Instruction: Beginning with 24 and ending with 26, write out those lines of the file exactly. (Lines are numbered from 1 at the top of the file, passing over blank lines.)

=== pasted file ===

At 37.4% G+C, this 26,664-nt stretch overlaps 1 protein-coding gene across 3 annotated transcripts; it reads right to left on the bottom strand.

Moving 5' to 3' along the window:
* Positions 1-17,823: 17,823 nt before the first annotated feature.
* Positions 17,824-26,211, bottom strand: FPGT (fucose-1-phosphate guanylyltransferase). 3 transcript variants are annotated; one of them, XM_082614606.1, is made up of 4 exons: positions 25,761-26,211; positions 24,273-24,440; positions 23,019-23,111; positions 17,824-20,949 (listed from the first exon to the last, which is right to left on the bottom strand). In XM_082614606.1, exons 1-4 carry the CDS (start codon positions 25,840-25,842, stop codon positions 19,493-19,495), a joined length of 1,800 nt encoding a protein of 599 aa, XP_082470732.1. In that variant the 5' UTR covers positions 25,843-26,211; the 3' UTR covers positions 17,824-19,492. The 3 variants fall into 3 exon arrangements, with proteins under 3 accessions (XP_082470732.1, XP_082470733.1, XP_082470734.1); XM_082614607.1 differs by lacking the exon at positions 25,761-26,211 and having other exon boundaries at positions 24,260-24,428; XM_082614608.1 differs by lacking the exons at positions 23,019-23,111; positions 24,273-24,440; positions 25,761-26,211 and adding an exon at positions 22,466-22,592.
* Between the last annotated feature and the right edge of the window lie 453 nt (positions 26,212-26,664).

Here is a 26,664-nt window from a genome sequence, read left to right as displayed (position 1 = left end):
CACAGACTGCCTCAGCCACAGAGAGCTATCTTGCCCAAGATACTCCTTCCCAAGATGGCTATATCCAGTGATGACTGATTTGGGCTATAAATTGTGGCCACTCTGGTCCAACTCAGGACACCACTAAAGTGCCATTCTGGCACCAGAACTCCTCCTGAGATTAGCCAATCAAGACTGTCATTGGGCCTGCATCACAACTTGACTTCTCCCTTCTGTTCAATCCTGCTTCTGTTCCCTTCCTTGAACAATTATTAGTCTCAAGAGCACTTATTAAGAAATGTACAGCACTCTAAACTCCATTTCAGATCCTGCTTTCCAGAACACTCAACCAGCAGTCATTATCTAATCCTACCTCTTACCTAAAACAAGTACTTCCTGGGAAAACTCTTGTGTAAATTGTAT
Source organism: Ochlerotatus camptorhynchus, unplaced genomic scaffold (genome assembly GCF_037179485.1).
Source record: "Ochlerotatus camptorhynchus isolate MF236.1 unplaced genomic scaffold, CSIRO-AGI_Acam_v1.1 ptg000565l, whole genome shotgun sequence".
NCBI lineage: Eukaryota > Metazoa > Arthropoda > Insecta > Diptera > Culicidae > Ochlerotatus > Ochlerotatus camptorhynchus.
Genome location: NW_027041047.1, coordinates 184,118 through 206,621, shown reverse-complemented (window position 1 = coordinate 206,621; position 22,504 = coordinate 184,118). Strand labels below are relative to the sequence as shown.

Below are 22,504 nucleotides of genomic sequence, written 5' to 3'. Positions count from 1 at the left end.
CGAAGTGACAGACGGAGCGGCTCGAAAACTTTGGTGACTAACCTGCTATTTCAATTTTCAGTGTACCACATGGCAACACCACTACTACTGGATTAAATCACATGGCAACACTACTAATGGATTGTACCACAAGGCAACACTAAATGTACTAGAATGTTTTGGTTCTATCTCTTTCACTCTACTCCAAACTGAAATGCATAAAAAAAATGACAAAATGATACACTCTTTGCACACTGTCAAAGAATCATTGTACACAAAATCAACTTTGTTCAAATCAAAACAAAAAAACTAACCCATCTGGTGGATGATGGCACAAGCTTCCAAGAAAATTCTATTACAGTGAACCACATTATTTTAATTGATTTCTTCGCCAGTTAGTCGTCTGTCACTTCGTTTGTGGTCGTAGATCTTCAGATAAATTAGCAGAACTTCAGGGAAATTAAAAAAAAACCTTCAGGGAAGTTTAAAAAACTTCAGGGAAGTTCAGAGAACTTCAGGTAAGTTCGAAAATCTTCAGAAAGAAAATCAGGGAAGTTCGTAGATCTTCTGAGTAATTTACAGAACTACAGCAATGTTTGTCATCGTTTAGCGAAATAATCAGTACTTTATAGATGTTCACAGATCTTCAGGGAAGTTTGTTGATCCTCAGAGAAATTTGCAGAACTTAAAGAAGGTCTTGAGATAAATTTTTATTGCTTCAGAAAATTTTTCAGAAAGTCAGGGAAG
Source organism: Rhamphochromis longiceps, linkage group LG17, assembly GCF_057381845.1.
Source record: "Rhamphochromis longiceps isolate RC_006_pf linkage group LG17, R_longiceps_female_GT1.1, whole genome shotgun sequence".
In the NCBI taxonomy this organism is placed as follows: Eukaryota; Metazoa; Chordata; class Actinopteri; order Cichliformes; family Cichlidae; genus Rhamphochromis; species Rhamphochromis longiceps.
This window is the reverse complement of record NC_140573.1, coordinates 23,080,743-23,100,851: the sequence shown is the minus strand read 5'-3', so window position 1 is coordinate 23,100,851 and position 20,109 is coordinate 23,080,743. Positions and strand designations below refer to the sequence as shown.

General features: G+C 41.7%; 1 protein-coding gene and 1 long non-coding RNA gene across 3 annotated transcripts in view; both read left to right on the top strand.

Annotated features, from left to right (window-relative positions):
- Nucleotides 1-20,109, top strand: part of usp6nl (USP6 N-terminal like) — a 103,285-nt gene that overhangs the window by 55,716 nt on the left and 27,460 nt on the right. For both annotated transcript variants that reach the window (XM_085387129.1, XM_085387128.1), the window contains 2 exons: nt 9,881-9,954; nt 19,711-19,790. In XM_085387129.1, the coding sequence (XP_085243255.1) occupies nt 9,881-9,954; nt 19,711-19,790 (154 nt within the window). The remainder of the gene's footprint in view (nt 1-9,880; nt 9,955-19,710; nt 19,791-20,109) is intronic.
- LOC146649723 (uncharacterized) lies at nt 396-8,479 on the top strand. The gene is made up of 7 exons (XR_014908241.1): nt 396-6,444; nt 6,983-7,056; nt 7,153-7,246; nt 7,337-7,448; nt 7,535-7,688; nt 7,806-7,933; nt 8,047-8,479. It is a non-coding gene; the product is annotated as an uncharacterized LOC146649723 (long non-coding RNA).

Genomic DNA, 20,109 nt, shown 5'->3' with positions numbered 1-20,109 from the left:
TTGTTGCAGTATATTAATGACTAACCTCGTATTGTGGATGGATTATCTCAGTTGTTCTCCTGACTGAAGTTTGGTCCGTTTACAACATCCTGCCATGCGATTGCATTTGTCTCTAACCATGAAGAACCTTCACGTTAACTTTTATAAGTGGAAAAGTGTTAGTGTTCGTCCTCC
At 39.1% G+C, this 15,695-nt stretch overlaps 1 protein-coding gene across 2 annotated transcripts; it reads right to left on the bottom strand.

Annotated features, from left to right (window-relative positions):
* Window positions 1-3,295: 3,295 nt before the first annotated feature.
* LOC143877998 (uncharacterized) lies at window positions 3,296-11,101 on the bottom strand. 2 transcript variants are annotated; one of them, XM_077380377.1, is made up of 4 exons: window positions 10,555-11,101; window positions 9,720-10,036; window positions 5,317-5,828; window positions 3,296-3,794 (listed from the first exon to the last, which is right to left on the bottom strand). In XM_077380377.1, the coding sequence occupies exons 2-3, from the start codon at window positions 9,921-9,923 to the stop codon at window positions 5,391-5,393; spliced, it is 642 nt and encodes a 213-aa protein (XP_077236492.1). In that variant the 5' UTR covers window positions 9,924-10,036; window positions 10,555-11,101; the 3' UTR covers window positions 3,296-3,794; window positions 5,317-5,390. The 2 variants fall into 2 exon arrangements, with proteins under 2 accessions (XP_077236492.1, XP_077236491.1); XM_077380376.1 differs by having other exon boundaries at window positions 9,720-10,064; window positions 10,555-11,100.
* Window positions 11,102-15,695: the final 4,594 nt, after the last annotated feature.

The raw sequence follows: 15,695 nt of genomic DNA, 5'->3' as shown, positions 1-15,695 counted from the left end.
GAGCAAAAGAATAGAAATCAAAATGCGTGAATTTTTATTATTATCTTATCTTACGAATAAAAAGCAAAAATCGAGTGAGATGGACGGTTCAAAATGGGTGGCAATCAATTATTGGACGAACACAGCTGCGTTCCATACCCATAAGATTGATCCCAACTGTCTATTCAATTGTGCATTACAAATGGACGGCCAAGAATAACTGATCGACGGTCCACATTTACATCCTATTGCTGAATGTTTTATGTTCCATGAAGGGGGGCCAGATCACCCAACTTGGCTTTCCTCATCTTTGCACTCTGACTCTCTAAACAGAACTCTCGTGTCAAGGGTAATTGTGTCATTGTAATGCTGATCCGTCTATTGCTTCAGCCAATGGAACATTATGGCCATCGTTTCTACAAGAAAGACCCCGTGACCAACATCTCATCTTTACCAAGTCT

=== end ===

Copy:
At 39.1% G+C, this 15,695-nt stretch overlaps 1 protein-coding gene across 2 annotated transcripts; it reads right to left on the bottom strand.

Annotated features, from left to right (window-relative positions):
* Window positions 1-3,295: 3,295 nt before the first annotated feature.